Australian Women Writers Challenge: Book #11
Title: The Dreamer’s Pool (Blackthorn and Grim #1)
Author: Juliet Marillier
Publisher and Year: ROC, 2014
Genre: fantasy, historical fantasy
Blurb from Goodreads:
In exchange for help escaping her long and wrongful imprisonment, embittered magical healer Blackthorn has vowed to set aside her bid for vengeance against the man who destroyed all that she once held dear. Followed by a former prison mate, a silent hulk of a man named Grim, she travels north to Dalriada. There she’ll live on the fringe of a mysterious forest, duty bound for seven years to assist anyone who asks for her help. Oran, crown prince of Dalriada, has waited anxiously for the arrival of his future bride, Lady Flidais. He knows her only from a portrait and sweetly poetic correspondence that have convinced him Flidais is his destined true love. But Oran discovers letters can lie. For although his intended exactly resembles her portrait, her brutality upon arrival proves she is nothing like the sensitive woman of the letters.
With the strategic marriage imminent, Oran sees no way out of his dilemma. Word has spread that Blackthorn possesses a remarkable gift for solving knotty problems, so the prince asks her for help. To save Oran from his treacherous nuptials, Blackthorn and Grim will need all their resources: courage, ingenuity, leaps of deduction, and more than a little magic.
Somehow I thought I’d already reviewed this book, but I was mistaken and so you’ll see that I reviewed the second book first, oops! This is a brilliant new series from Marillier, such an interesting premise that engages with promises to the fae, with rebuilding a life, with building friendship and community ties, learning to trust again while recovering from deep betrayal. This book has it all and this series is full of promise.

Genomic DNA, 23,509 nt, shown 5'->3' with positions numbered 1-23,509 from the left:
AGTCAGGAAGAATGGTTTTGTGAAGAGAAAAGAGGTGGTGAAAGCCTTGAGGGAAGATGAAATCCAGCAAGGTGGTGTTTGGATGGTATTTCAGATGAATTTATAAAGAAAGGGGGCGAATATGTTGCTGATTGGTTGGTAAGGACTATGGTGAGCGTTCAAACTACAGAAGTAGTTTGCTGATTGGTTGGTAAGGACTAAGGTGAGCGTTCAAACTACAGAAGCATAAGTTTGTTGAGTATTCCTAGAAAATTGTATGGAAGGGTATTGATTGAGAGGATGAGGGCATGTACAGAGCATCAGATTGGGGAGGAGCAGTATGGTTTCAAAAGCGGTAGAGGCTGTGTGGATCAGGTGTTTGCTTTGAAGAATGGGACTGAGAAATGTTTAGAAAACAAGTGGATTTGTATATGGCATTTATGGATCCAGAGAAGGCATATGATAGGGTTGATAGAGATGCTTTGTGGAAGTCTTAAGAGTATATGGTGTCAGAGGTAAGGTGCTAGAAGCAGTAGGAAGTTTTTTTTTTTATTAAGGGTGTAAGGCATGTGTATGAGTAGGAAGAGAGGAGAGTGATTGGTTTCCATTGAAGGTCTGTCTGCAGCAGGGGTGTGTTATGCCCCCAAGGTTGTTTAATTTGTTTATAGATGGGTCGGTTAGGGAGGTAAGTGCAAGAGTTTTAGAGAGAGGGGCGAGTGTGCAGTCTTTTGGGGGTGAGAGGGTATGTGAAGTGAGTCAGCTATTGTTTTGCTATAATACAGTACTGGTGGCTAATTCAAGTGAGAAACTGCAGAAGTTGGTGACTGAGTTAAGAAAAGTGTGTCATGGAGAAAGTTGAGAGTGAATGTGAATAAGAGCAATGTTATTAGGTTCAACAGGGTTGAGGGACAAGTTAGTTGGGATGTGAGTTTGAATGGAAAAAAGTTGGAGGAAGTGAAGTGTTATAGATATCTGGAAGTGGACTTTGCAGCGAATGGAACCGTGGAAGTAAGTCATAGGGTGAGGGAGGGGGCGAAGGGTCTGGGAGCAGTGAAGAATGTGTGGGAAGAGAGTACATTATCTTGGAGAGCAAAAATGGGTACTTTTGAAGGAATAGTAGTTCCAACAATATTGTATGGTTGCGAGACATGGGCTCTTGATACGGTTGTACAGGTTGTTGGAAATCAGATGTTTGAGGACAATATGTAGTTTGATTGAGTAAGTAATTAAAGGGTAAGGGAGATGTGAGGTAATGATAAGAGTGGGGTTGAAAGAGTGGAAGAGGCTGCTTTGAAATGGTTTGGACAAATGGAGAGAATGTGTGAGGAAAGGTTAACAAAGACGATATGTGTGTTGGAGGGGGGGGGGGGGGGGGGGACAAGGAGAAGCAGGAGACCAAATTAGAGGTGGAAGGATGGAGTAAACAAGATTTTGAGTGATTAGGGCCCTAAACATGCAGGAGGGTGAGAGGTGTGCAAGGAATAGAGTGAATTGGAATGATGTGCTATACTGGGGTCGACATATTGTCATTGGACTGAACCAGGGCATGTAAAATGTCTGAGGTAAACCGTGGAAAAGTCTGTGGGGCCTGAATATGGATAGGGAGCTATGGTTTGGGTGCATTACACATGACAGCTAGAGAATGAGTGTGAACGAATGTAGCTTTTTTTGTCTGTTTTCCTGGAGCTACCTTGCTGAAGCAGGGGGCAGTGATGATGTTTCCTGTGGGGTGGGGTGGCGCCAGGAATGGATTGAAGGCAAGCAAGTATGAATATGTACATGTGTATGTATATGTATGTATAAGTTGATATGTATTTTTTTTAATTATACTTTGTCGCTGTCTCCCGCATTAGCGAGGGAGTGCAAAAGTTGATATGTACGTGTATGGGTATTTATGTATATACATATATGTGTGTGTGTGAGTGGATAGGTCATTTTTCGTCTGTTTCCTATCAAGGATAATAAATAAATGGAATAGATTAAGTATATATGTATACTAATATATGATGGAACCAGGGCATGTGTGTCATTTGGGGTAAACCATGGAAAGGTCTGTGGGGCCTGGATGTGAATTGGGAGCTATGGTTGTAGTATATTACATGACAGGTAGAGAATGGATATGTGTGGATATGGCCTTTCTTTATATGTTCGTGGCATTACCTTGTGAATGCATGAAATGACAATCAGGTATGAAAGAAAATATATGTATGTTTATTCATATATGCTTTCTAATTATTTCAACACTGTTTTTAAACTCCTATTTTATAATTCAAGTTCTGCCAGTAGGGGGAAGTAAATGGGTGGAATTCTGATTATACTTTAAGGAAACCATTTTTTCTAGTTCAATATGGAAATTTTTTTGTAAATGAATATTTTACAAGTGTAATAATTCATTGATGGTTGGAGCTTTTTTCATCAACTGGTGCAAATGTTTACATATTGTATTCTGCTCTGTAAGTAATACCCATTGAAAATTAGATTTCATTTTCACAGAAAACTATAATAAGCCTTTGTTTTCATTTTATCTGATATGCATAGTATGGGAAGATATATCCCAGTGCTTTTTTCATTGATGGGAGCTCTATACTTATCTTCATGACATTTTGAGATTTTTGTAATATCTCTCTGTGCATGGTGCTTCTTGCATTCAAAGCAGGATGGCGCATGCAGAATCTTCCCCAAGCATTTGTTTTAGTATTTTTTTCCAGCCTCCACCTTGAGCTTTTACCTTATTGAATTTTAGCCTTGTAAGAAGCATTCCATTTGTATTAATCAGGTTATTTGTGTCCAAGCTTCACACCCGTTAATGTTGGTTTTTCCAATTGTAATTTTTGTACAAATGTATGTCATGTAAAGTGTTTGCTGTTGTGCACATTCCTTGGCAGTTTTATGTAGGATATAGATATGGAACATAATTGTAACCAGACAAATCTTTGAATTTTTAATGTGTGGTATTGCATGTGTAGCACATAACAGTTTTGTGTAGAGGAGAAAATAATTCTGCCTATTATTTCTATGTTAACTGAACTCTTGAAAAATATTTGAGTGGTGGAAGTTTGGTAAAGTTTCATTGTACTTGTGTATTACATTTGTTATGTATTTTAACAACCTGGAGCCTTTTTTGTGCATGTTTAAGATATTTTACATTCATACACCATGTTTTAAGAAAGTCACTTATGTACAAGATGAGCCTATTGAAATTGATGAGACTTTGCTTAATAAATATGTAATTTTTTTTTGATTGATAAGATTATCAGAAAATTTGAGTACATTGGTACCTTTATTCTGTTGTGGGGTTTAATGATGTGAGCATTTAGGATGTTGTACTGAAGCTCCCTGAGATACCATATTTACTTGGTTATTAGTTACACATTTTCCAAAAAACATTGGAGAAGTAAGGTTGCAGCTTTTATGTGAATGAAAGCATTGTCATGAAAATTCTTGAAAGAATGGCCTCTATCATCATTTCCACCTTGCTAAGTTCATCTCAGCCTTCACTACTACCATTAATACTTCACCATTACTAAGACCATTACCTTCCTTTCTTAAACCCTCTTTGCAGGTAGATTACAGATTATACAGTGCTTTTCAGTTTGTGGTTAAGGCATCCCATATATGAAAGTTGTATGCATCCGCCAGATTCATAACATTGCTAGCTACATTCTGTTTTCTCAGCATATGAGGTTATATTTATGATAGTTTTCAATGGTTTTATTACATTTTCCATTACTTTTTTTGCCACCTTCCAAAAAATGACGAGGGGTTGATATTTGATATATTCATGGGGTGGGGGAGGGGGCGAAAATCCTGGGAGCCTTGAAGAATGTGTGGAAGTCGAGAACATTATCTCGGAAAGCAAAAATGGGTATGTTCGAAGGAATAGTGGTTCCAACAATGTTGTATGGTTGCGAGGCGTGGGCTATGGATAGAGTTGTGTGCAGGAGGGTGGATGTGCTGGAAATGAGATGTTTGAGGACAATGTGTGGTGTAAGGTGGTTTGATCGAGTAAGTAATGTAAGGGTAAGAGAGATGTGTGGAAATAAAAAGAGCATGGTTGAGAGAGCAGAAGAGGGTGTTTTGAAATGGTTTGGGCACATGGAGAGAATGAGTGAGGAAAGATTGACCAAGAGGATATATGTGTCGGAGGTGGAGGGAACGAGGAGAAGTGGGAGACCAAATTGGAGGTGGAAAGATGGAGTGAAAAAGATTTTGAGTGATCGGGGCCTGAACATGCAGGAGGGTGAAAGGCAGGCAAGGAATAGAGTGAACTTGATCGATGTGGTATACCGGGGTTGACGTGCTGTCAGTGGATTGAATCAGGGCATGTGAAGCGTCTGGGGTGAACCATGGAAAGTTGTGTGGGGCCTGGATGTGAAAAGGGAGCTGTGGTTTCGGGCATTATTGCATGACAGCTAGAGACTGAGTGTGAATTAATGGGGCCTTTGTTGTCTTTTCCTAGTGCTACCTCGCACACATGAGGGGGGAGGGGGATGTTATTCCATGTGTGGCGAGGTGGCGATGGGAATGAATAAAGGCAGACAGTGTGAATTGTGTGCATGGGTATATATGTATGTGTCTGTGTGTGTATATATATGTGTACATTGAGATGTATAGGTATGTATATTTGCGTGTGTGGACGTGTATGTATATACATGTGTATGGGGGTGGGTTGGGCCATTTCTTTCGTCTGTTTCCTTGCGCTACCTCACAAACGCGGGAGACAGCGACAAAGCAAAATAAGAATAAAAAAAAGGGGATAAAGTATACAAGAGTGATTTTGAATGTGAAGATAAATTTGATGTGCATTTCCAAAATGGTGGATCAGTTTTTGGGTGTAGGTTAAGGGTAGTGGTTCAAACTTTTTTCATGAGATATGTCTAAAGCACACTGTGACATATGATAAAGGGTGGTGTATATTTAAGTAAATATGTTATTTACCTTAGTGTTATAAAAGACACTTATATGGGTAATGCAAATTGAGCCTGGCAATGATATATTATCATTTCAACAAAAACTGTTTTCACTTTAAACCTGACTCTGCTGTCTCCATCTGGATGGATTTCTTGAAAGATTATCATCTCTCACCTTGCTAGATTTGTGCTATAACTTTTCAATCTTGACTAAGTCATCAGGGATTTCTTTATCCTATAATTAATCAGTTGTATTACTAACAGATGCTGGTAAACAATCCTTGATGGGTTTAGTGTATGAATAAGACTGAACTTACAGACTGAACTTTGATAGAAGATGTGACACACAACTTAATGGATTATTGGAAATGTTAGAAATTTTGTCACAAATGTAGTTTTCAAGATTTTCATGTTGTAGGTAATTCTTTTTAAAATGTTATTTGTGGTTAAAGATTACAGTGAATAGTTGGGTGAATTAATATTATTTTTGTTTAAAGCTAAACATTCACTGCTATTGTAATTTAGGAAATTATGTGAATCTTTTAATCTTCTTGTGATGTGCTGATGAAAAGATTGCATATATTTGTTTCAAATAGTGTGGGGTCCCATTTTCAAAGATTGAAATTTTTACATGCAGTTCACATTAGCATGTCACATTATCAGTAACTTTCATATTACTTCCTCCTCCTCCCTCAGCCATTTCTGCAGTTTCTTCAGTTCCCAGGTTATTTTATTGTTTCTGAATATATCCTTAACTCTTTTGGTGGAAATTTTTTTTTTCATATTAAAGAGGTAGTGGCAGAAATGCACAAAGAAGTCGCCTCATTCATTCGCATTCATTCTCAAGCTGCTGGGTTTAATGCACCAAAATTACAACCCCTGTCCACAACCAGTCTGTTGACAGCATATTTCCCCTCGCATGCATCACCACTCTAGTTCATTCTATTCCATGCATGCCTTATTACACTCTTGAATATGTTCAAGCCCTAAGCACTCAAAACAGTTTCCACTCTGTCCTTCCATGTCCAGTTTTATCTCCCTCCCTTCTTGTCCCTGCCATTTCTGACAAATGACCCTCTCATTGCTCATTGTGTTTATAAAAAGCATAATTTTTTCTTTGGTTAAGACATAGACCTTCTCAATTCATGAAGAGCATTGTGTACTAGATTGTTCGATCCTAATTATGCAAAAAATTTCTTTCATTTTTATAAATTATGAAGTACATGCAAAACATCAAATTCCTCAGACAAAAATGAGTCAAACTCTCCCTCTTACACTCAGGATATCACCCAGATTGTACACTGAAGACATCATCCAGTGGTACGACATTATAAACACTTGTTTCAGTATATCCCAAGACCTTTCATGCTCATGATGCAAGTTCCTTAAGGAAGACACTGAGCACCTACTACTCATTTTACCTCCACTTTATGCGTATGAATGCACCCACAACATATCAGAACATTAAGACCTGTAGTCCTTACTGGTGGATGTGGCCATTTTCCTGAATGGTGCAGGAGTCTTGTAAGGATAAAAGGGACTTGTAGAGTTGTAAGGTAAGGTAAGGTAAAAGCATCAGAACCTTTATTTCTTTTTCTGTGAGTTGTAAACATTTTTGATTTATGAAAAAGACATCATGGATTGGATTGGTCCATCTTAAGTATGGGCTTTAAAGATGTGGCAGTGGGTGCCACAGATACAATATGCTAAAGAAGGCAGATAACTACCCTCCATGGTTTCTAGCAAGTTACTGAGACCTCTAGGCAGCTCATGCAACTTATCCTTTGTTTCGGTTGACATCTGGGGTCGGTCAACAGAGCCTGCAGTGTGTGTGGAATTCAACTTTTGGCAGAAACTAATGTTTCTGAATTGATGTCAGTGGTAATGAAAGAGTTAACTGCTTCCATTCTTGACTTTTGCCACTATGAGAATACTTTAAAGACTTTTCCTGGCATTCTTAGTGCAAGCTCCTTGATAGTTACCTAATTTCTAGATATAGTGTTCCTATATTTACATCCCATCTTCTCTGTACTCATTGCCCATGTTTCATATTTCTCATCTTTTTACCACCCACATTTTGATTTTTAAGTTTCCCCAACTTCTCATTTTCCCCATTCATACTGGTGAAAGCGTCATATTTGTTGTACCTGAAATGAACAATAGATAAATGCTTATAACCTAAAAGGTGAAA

Blackthorn is an interesting protagonist, she’s not young, nor beautiful, she has no optimism and indeed seemingly places little value in her life or what is to come. Watching her wrestle with the desire to live and the struggle that keeping bond with the fae lord in exchange for his help in saving her is fascinating. Watching her engage cynically but with candid truth – with herself and with Grim grabs you from the first and makes you want to know more of her story, makes you feel for her in all her pain, and also makes you hope for her, that she can grow and heal from her past. Grim is more of a mystery in this book, though it’s clear he’s suffered and has little thought to his own future except looking after Blackthorn. Watching the beginnings of this friendship grow is truly satisfying and the platonic way in which they become companions is unique and so refreshing. I love romance, but I think that friendship is also an enduring and wonderful thing to explore in fiction and I want to see more of it.
The mystery that Blackthorn and Grim come face to face with is two fold, one mystery is something of an opportunity for the credibility of their teamwork and problem solving to be established, but also for them to come to the notice of the local ruling lord Oran. And here is where there is a lovely romance that sets the tone for the book – and my heart just went out to Oran with the struggle he had with meeting Flidais, not knowing why or how she’d changed so much between the letters they’d exchanged and her arrival overshadowed by tragedy. The letters exchanged between Oran and Flidais were so delightful and one of my favourite aspects of the book! I thought that the way in which the mystery of Flidais’ unfolded wonderfully – I wasn’t absolutely sure what had happened until the last, though I did guess it had to do with the pool in the forest. The story was so satisfying and it was a wonderful introduction to characters I will enjoy reading about for any following books in this series.